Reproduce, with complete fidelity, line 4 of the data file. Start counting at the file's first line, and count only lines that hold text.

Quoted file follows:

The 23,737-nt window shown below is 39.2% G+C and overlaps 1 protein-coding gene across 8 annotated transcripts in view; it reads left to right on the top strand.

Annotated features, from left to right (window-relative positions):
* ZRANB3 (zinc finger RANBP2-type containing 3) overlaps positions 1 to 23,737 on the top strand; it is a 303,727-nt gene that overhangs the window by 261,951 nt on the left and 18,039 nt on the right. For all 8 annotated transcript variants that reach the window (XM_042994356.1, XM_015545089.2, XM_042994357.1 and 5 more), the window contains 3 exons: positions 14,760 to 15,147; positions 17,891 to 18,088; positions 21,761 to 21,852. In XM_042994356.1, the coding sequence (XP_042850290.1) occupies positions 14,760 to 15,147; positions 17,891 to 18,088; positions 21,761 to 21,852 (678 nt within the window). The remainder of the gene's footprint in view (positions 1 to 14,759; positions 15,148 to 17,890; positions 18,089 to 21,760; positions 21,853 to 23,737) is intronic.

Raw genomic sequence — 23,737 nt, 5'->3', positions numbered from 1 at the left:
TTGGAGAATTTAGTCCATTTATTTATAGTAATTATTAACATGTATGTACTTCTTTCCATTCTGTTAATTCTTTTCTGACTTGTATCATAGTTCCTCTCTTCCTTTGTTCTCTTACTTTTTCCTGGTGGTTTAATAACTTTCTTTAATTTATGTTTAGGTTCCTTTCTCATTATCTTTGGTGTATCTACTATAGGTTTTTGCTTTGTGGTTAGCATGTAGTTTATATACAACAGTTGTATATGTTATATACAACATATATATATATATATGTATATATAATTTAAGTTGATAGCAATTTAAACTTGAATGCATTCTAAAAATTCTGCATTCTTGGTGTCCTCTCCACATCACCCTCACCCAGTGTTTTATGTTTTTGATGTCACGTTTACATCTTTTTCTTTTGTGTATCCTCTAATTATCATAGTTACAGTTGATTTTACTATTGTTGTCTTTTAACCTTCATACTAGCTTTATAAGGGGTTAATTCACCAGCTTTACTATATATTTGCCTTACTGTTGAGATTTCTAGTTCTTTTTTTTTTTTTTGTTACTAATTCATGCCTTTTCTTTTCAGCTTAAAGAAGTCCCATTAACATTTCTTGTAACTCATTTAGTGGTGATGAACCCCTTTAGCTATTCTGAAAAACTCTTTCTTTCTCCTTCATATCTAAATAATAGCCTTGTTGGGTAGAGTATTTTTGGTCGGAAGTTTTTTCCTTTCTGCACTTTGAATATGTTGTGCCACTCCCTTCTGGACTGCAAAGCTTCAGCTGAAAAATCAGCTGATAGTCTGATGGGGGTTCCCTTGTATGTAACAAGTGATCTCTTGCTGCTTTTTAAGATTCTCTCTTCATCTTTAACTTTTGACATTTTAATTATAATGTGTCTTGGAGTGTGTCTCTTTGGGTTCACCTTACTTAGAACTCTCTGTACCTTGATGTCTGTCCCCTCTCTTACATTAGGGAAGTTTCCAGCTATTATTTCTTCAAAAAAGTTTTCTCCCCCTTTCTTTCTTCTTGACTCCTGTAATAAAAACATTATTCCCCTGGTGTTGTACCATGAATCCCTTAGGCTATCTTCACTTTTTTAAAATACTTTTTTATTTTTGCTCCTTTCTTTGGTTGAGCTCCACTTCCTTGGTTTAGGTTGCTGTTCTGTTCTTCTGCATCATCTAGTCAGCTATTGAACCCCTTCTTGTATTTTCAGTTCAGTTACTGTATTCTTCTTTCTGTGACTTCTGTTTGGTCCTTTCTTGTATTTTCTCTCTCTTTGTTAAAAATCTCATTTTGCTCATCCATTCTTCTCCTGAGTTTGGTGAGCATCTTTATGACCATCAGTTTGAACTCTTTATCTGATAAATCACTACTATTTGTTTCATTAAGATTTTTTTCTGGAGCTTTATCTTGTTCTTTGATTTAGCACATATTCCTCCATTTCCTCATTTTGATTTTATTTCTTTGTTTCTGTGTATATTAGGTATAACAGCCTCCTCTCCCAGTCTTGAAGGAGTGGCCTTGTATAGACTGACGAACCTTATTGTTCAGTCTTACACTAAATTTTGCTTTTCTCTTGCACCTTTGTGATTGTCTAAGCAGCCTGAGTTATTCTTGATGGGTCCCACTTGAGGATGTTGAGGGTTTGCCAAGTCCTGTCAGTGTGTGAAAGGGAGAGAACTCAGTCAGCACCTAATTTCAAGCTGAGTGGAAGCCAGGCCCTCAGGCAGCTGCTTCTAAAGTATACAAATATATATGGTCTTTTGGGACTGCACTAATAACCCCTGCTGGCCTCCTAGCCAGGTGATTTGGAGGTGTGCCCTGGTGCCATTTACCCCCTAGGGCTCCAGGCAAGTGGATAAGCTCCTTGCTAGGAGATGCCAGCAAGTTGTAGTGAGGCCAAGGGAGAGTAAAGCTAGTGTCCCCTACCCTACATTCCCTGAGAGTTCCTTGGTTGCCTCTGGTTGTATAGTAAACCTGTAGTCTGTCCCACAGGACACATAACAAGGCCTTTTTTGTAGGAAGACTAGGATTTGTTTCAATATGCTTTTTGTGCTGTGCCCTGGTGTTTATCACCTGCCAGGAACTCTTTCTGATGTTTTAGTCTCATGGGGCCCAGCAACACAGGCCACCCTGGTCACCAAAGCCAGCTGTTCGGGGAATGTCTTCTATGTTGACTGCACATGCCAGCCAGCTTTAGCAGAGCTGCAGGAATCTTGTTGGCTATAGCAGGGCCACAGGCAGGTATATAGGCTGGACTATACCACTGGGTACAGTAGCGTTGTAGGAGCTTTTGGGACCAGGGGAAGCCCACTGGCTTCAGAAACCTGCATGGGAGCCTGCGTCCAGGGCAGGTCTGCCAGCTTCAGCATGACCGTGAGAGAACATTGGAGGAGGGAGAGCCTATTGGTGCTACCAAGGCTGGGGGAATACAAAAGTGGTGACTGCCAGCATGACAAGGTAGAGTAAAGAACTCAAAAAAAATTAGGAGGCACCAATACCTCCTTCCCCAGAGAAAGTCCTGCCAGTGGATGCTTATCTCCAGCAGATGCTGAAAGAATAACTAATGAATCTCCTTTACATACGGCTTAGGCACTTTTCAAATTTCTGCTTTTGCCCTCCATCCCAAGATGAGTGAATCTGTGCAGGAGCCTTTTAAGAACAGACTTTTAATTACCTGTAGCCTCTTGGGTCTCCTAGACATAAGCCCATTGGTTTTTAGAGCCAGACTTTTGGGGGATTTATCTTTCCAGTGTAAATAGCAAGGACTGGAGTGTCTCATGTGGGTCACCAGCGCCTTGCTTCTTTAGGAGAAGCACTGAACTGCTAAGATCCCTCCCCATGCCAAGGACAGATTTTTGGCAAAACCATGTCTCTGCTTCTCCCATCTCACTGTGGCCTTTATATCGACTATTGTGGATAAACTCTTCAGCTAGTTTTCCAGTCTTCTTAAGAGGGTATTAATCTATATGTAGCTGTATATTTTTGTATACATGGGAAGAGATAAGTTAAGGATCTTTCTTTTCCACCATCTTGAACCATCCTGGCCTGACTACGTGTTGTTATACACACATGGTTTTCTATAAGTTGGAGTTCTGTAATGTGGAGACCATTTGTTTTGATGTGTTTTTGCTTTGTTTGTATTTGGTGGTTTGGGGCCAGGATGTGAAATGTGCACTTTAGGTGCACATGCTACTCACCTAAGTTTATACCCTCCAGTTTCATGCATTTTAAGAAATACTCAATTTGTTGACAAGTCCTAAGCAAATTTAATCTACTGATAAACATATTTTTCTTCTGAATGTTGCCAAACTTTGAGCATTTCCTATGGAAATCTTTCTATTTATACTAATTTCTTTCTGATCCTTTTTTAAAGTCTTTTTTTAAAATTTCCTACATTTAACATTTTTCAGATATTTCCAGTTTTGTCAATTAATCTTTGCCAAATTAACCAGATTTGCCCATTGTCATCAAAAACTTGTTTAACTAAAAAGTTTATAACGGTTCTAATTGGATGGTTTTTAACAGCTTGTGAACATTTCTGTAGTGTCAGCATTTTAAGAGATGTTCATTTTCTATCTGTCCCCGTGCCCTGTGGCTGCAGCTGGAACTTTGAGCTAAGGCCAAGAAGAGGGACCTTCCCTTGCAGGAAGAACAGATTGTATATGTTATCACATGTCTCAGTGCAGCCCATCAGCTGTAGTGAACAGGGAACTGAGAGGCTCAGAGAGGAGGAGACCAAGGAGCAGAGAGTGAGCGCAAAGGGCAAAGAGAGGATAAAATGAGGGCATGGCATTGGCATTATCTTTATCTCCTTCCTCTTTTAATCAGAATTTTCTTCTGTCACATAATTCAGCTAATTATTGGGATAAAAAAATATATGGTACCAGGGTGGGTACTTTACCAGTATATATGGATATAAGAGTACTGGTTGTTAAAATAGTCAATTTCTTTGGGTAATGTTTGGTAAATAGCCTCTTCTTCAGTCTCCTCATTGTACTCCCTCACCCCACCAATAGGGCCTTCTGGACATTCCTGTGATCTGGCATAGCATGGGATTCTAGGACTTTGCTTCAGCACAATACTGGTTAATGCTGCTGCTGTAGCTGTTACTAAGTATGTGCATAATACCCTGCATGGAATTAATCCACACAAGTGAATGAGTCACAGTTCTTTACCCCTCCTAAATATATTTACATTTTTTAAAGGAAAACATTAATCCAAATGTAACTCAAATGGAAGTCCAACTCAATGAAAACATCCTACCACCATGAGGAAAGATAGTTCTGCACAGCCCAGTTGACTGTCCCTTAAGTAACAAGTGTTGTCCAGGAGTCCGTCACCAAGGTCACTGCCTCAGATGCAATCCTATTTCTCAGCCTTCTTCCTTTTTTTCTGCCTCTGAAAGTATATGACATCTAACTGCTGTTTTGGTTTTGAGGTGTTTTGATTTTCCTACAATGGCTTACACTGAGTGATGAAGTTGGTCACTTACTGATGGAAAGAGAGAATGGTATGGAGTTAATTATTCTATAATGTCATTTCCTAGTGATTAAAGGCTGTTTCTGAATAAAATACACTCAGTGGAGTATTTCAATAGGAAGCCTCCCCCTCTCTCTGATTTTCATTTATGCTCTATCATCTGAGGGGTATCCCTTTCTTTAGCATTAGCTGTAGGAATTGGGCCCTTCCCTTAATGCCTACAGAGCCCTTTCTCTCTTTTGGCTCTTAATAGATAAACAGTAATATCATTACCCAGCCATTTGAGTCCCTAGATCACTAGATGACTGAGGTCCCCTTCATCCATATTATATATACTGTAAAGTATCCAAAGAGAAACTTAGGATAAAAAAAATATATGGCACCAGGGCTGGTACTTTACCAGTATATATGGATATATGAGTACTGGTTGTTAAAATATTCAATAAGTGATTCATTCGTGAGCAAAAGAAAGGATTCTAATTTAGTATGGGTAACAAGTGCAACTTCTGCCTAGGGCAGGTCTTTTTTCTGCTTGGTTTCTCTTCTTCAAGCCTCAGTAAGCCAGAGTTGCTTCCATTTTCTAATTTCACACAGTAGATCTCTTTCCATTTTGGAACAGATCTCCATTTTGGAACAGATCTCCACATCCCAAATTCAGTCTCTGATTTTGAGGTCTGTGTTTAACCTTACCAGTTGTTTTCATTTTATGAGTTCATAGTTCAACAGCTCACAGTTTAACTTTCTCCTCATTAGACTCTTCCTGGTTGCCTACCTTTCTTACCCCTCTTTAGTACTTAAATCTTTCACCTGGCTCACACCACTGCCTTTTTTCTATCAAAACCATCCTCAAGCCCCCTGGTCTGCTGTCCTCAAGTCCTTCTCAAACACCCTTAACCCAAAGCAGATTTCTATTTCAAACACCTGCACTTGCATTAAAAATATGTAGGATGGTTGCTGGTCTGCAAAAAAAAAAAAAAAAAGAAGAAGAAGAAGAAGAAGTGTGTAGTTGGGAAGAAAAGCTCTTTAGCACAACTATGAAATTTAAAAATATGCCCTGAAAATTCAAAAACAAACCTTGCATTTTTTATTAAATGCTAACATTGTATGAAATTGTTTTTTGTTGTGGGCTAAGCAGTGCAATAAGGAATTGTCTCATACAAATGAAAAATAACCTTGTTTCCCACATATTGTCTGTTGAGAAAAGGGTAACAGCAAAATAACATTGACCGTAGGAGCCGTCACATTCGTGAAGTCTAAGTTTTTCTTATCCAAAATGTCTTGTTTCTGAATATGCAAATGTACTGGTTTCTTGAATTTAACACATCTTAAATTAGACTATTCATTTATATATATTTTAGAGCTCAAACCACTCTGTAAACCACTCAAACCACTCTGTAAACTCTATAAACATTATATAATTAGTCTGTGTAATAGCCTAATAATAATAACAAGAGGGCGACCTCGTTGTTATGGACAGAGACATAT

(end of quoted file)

Raw genomic sequence — 23,737 nt, 5'->3', positions numbered from 1 at the left: